Hamsterley Forest Red and Black Grade MTB Trails – Mountain Biking in Durham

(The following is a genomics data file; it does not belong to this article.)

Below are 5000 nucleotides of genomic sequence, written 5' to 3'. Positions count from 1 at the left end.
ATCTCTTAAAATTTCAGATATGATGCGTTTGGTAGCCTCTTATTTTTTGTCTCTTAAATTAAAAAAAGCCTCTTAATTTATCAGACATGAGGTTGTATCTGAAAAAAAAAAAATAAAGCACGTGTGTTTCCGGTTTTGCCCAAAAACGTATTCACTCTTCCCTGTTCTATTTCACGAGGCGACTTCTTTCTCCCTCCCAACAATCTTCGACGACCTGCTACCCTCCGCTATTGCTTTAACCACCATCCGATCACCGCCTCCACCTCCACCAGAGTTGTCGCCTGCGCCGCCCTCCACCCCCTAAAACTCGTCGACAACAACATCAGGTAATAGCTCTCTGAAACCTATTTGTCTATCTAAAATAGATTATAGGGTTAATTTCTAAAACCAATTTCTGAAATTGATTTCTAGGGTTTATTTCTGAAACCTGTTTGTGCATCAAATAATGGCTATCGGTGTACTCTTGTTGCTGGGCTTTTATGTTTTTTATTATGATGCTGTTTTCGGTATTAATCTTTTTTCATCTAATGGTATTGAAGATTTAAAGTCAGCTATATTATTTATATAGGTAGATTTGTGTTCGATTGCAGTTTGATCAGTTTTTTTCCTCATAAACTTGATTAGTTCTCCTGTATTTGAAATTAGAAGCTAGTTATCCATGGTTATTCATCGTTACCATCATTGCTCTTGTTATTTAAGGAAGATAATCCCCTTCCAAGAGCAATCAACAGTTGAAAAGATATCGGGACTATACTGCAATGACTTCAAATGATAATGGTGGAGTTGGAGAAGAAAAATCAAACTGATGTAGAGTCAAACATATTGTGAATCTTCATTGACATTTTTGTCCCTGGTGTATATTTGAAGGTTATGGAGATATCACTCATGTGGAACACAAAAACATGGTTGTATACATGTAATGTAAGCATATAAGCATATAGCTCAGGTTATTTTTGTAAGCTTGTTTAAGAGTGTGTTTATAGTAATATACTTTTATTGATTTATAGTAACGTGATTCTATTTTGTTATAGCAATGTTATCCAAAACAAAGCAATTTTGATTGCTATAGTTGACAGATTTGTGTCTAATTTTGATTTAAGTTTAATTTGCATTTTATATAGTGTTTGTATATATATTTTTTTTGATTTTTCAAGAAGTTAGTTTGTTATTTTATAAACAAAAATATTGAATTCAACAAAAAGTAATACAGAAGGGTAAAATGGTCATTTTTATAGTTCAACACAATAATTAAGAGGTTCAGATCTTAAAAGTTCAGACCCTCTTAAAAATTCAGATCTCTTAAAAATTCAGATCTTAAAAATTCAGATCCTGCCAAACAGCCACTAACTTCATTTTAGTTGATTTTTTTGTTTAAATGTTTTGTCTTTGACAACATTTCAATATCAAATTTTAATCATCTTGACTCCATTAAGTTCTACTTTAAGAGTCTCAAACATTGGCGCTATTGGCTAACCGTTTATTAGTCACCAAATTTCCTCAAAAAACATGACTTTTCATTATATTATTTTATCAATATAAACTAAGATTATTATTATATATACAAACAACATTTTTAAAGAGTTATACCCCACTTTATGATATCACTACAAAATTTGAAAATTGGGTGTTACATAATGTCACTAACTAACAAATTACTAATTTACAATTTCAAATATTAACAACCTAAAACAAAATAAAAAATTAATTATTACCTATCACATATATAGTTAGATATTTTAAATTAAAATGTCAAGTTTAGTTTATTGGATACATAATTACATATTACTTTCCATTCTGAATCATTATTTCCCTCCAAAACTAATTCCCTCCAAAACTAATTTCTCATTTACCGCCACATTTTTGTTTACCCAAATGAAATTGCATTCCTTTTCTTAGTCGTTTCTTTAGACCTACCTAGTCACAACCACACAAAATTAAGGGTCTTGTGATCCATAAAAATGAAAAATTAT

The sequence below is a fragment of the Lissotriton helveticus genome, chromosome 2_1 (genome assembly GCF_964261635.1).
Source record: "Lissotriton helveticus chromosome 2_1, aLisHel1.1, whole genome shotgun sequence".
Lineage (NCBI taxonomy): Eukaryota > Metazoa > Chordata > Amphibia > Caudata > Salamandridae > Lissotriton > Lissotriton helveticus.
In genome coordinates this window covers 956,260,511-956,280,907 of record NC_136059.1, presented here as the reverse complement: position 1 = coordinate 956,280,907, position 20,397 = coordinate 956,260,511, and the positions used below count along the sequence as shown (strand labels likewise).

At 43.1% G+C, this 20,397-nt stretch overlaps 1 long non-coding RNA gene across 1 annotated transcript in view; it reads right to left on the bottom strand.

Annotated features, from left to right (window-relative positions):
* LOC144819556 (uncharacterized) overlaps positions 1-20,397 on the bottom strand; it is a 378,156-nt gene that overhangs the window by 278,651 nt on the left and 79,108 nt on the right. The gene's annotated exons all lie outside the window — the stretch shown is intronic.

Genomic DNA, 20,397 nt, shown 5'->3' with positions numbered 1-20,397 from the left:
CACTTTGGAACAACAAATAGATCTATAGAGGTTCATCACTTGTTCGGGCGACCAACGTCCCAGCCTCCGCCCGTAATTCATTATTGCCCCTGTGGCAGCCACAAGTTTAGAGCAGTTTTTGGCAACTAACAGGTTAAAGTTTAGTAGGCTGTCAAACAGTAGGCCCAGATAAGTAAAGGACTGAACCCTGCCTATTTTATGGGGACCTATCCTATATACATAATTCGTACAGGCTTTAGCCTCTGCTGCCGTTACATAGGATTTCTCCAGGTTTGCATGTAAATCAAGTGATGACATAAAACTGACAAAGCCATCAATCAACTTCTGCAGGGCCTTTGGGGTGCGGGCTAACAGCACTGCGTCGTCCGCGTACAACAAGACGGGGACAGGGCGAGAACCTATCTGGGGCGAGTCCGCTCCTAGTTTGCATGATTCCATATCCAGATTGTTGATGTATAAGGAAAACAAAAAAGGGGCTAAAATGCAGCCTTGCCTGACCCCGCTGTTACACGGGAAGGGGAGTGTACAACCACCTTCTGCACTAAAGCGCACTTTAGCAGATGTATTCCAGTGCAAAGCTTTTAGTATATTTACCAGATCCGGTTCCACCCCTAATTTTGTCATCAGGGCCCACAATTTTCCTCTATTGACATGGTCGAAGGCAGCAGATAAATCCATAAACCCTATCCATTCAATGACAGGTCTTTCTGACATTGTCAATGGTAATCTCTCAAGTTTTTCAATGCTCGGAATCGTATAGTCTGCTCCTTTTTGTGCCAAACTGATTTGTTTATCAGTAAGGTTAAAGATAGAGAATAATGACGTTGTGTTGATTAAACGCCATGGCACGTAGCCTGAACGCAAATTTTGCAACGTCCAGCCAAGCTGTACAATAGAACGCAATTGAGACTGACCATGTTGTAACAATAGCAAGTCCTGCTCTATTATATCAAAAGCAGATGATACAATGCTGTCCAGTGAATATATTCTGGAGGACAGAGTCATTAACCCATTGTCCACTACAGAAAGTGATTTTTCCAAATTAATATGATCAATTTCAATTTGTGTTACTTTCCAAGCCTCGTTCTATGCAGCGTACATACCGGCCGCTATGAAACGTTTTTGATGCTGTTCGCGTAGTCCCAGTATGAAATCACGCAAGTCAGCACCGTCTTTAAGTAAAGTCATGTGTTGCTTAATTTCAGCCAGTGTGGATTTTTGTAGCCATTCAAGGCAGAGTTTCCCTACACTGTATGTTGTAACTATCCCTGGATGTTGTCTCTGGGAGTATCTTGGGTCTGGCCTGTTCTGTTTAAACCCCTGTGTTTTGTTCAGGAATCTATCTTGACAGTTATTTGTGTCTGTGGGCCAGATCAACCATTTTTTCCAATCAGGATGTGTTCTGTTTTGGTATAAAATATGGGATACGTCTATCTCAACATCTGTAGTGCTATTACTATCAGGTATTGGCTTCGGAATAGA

That was very nearly tree. This is Hamsterley Forest in Durham, and today is a bit of a pick and mix day. By that, I mean that we’re not here to ride a single trail from start to finish. Instead we’re going to be riding some of the black trail and some of the red trail, too. To begin with, we’re going to be riding a section of the black trail called Pike’s Teeth. This is my first time riding Pike’s Teeth, so it’s a brand new adventure. It seems that Pike’s Teeth is really a trail of two halves. During the first half, it winds its way between trees, over rocks, and over roots, and has a technical air about it. The wet ground makes it a little precarious in parts, but it’s an interesting ride, nonetheless, and it’s definitely engaging. Because it rained last night the roots and rocks are a little slippery. If truth be told, I’m keen to hit this section of trail again when it’s dry, because I’m certain it’ll prove to be faster and more exciting than it is today. However, for the moment, I’m just going to take my time and enjoy myself. The second half of the section is all flow. The trail opens out and the surface is hard and fast. There are jumps and drops, and it’s generally easy to carry speed through the corners. Although, not that easy through the final few berms. At the end of Pike’s Teeth, we followed the black trail out through the forest. Next on the list is a section called Root 666, and that will be followed by Odd Sox and Two Wheels and a Troll. Eventually we’ll end up back on the floor of the valley and from there we’ll climb to meet the red trail and ride Polty’s Last Blast, K-Line, Transmission, Accelerator and Nitrous. Beyond Pike’s Teeth we reached a section of trail called Root 666. Although this section is mostly a technical climb, the tail end of the trail can be ridden with gravity on your side. You might question whether the climb was worth the brief reward, but I’m more interested in getting stuck into the next section called Odd Sox. Odd Sox serves up flow from the outset and after a short while it forks, giving the choice of either red or blue grade riding. At this point, I should have stayed left for red, but didn’t, so I chose to hike back up the trail for a second chance and a good run in. The red fork is characterised by a series of tall, imposing turns that form a rocky corkscrew. There is a rock drop part way down, and had I realised in time I would have taken it, but it wasn’t to be today. The blue fork, presumably, offers riders a less committing alternative, but I’m yet to ride it. With Odd Sox done, we’re straight back to wet, slippery tech. I think this section is called Two Wheels and a Troll, but I’m not certain. If you can set the record straight, please let me know in the comments section below. Regardless, it’s our last descent on this side of valley, and when it ends we’re going to climb up the southern side of the valley, where we’ll join the red grade trail. Polty’s Last Blast is part of the red grade trail and is the first of five singletrack sections that will deliver us back to the valley floor, and eventually back to the car park. It’s not a long section, but it runs straight into K-Line, so there are no breaks in the trail, and together they form quite a formidable length of singletrack. Both Polty’s Last Blast and K-Line are smooth, fast and a lot of fun. Unlike more technical trail sections, they will undoubtedly appeal to riders of all abilities. Less experienced riders should be pretty comfortable rolling any one of the numerous features, whereas more advanced riders can push a little harder and find more air. Transmission begins at a circular seating area where riders can stop to refuel. Like K-Line, Transmission is fast and a lot of fun. The surface is rougher and rockier than the sections leading up to it, but that doesn’t have to slow you down. Also, if you can take your eyes off the trail for just a second, it’s possible to catch a glimpse of the world beyond the forest. Zero energy. The lower half of Transmission is a lot more relaxed than the start. It has a more subdued presence and sits well on the forest floor. The mature trees and banks of fern make it feel almost as though it’s outgrown its louder, younger past, and has settled into a more serene rhythm. Accelerator follows Transmission and is a deceptively fast trail. The moderate berms effortlessly catapult riders from turn to turn, building up a speed that is quite unnatural, given the slight gradient. This is also where this video began. If you cast your mind back, you might remember that I almost clipped a tree whilst doing my best to rail a berm. That was very nearly tree. Now, some people might see that as a negative omen, but I like to think that every cloud has a silver lining, and that this lining is nudging me to ride this section again, but this time missing the tree by a more favourable margin. Besides, it would be rude not to. This berm marks the start of Nitrous; the last leg of this descent. The previous section, Accelerator, used to end on the fire road just to my right, and that’s exactly where Nitrous used to begin. The addition of this new turn means that the two sections flow seamlessly from one into the next, which, for me at least, is a very welcome improvement. What are my thoughts on Hamsterley Forest? I like it, I do. It’s got some great trails, which really are fun to ride, but you have to know where to look. I don’t want to be critical, but I just don’t enjoy riding the red trail from start to finish. It’s got too much fire road, and I’d rather cut to the chase and spend a day sessioning only the singletrack, which is excellent. Adding part of the black trail into the mix has been fun and I would definitely do it again, but in future I’d add the final stages of the red and black trails, For the moment, however, grown up life is calling, so that’s a video for another day. If you’re new to the channel, please consider subscribing. If you do, and you click the bell icon, you’ll be the first to know about new Meant for Descent content. If you’ve found this video to be entertaining or helpful, please also give it a thumbs up. Thanks for watching.